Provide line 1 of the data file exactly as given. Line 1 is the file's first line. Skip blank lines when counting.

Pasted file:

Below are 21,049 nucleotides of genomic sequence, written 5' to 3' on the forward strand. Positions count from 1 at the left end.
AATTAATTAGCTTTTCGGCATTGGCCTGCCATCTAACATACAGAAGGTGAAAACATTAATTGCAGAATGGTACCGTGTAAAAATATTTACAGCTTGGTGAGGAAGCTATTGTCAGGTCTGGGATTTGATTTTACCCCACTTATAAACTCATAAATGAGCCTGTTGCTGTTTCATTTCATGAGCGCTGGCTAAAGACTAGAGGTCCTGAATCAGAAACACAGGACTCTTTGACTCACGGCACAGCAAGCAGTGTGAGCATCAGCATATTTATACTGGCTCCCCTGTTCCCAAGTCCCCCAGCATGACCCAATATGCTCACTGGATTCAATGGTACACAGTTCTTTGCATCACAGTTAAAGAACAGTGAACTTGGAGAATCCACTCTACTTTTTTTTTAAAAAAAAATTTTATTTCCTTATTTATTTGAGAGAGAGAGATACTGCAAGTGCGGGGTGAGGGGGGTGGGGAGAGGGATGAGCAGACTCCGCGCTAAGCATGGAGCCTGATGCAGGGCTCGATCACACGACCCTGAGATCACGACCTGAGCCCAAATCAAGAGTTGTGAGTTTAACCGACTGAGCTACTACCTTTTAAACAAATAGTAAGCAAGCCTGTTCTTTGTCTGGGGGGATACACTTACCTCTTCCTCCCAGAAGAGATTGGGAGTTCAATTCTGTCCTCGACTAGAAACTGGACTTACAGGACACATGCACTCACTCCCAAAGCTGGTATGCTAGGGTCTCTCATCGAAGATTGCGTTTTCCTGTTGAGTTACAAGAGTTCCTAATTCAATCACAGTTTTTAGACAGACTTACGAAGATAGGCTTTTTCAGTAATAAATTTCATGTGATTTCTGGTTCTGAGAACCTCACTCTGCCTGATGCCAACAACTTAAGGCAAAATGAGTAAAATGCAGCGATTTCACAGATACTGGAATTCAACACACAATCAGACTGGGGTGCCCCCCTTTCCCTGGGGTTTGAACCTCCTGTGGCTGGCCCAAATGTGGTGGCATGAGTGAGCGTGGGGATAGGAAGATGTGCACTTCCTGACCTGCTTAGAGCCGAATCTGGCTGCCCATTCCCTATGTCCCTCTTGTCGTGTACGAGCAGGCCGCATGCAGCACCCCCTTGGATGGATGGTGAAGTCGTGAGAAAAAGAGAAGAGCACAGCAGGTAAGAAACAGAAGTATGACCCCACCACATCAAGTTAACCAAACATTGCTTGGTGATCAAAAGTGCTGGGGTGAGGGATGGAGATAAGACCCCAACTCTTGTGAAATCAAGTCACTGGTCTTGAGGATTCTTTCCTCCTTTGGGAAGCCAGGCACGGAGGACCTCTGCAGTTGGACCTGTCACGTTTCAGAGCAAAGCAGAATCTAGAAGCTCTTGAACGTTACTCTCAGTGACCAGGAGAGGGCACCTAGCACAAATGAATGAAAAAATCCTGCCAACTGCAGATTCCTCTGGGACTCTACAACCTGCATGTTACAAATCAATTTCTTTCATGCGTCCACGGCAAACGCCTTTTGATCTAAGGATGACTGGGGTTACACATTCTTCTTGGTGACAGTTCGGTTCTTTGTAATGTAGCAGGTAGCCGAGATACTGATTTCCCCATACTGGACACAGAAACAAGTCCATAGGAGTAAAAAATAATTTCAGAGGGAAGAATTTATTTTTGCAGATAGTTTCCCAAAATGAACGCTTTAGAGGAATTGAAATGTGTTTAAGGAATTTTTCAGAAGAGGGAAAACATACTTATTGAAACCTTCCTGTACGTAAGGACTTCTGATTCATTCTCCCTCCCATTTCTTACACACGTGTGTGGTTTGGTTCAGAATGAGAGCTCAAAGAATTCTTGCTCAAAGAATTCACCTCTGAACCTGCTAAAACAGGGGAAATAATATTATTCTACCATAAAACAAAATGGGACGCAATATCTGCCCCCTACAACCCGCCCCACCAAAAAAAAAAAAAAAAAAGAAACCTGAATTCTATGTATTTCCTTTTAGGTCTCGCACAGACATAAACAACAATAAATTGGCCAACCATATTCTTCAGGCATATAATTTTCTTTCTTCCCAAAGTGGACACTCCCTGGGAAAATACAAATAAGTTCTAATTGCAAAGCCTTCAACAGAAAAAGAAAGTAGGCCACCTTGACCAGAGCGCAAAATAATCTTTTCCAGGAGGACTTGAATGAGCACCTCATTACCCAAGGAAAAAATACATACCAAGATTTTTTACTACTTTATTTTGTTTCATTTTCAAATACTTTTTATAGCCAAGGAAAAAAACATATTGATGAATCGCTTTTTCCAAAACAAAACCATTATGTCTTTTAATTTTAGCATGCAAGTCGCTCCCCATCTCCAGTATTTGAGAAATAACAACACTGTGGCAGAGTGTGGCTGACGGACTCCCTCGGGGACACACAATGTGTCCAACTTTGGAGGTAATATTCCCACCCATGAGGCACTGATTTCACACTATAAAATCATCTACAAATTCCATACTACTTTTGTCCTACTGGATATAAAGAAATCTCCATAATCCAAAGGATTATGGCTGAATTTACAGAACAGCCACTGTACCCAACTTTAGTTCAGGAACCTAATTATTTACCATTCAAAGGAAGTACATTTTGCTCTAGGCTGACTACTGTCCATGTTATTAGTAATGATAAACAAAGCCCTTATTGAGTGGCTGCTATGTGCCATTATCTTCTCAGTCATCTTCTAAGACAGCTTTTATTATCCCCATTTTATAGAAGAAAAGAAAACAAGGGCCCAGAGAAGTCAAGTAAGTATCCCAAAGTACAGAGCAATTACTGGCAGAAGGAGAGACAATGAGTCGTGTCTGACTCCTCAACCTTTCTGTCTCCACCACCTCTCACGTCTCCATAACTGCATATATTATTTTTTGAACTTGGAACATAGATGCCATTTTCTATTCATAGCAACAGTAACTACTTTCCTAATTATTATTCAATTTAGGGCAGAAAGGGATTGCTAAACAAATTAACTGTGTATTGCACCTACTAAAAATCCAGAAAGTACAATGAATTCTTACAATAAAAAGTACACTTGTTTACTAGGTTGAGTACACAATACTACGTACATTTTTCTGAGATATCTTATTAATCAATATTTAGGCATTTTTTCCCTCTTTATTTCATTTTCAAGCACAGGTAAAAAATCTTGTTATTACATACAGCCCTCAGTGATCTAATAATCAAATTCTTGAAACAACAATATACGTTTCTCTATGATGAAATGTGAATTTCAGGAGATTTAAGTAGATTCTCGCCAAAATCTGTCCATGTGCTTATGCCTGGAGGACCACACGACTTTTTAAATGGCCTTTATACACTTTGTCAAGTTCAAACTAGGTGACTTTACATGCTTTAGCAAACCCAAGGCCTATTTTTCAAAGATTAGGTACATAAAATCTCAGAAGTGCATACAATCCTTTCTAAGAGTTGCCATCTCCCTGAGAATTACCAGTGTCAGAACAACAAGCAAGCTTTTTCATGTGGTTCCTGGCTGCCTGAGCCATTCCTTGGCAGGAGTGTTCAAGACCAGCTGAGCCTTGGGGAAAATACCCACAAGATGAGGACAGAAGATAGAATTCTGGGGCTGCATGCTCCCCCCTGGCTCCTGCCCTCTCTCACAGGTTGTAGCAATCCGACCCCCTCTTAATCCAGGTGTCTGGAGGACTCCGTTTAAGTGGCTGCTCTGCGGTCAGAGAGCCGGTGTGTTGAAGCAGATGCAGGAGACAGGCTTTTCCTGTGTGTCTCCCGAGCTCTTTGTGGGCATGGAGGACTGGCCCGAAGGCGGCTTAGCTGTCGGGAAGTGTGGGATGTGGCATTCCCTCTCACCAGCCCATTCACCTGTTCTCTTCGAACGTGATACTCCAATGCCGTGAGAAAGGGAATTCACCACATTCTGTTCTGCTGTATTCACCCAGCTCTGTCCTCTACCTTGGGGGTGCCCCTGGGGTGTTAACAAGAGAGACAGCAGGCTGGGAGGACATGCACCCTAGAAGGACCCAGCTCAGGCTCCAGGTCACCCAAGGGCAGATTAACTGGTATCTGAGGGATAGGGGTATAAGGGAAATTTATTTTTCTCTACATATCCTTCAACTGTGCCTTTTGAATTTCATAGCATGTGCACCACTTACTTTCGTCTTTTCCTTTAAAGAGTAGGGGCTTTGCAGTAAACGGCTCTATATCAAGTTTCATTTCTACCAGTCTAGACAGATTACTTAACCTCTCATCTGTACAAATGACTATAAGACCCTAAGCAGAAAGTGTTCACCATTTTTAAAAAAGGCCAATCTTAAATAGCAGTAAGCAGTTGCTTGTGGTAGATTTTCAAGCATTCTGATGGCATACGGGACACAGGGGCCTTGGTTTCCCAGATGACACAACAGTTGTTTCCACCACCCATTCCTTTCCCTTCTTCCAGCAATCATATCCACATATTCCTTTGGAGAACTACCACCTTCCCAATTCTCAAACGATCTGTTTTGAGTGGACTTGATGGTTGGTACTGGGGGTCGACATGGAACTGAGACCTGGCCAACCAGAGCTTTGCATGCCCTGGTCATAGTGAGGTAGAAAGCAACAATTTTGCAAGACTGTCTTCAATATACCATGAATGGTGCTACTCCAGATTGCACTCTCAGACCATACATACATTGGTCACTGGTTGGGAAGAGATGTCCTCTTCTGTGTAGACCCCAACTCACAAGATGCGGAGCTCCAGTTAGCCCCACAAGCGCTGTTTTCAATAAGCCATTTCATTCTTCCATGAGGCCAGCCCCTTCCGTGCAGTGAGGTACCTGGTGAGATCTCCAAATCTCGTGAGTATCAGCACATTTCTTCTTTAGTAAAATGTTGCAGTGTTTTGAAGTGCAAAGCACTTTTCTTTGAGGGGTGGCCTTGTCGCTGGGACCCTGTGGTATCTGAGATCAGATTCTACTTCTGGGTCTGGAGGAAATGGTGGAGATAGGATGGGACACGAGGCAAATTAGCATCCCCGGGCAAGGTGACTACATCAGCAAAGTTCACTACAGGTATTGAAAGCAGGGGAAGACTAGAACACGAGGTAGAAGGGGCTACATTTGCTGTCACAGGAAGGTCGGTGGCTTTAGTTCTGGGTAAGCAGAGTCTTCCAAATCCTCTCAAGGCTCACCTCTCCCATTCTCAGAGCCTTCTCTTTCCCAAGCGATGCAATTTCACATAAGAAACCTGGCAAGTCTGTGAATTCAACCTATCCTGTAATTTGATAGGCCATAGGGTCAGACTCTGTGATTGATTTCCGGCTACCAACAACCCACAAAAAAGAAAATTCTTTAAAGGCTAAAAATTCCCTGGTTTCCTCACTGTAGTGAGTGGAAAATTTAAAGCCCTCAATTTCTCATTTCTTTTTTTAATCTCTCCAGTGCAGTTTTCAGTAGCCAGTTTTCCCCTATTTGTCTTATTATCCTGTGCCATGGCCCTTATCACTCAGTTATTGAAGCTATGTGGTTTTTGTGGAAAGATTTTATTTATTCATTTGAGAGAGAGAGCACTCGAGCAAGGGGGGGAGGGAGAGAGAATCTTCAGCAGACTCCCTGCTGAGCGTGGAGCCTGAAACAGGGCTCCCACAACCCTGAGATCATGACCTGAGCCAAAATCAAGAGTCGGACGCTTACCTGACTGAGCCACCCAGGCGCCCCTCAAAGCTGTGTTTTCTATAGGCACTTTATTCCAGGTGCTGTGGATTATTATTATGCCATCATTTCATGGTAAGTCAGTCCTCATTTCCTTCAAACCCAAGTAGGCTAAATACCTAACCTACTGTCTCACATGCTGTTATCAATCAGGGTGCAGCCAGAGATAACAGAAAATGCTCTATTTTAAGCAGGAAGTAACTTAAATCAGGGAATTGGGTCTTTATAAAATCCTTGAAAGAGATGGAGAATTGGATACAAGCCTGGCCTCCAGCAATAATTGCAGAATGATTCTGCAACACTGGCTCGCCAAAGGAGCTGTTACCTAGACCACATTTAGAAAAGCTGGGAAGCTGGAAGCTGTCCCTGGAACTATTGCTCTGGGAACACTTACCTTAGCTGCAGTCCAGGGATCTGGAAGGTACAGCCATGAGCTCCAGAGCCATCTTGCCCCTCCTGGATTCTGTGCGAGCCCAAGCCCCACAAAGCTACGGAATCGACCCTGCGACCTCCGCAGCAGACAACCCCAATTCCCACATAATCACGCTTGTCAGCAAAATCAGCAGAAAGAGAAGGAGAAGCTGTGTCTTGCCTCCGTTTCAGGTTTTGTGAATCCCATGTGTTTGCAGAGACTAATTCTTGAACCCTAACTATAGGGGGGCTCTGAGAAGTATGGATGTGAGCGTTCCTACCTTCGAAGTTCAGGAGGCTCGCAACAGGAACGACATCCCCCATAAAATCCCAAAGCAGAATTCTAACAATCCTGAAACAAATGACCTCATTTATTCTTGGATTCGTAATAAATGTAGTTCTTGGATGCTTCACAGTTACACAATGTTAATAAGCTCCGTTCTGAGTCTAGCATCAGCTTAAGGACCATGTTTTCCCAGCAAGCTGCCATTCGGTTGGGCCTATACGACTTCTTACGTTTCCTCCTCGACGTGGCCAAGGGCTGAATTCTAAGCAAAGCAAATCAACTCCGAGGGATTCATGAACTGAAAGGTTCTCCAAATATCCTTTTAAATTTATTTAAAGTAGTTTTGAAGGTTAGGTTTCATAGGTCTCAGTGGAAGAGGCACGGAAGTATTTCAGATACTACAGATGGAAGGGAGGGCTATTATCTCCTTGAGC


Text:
Below are 21,049 nucleotides of genomic sequence, written 5' to 3' on the forward strand. Positions count from 1 at the left end.